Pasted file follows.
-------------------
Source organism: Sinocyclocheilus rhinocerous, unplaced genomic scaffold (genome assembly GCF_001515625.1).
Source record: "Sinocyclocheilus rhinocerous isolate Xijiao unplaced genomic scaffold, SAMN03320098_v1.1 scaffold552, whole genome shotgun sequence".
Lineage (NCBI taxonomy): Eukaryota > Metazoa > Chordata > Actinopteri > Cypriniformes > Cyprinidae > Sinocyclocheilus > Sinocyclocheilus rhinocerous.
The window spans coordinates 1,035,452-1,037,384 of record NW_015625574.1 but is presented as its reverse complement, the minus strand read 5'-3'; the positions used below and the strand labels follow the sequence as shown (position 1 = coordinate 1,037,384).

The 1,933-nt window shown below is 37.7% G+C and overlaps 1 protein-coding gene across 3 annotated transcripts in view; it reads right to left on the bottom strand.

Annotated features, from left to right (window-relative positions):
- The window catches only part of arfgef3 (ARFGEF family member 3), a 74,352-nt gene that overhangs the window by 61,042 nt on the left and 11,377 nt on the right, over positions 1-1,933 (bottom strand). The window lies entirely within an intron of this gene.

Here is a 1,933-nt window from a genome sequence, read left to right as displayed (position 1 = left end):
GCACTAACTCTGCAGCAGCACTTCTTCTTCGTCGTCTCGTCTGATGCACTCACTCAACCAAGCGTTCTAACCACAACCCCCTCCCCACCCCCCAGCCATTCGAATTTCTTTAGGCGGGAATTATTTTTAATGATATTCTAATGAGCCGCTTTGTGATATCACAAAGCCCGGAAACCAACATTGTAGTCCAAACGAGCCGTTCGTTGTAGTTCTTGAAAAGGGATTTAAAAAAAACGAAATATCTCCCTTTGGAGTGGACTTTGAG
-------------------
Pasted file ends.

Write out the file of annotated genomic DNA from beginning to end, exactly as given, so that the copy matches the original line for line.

Source organism: Sinocyclocheilus rhinocerous, unplaced genomic scaffold (genome assembly GCF_001515625.1).
Source record: "Sinocyclocheilus rhinocerous isolate Xijiao unplaced genomic scaffold, SAMN03320098_v1.1 scaffold552, whole genome shotgun sequence".
Lineage (NCBI taxonomy): Eukaryota > Metazoa > Chordata > Actinopteri > Cypriniformes > Cyprinidae > Sinocyclocheilus > Sinocyclocheilus rhinocerous.
The window spans coordinates 1,035,452-1,037,384 of record NW_015625574.1 but is presented as its reverse complement, the minus strand read 5'-3'; the positions used below and the strand labels follow the sequence as shown (position 1 = coordinate 1,037,384).

The 1,933-nt window shown below is 37.7% G+C and overlaps 1 protein-coding gene across 3 annotated transcripts in view; it reads right to left on the bottom strand.

Annotated features, from left to right (window-relative positions):
- The window catches only part of arfgef3 (ARFGEF family member 3), a 74,352-nt gene that overhangs the window by 61,042 nt on the left and 11,377 nt on the right, over positions 1-1,933 (bottom strand). The window lies entirely within an intron of this gene.

Here is a 1,933-nt window from a genome sequence, read left to right as displayed (position 1 = left end):
GCACTAACTCTGCAGCAGCACTTCTTCTTCGTCGTCTCGTCTGATGCACTCACTCAACCAAGCGTTCTAACCACAACCCCCTCCCCACCCCCCAGCCATTCGAATTTCTTTAGGCGGGAATTATTTTTAATGATATTCTAATGAGCCGCTTTGTGATATCACAAAGCCCGGAAACCAACATTGTAGTCCAAACGAGCCGTTCGTTGTAGTTCTTGAAAAGGGATTTAAAAAAAACGAAATATCTCCCTTTGGAGTGGACTTTGAG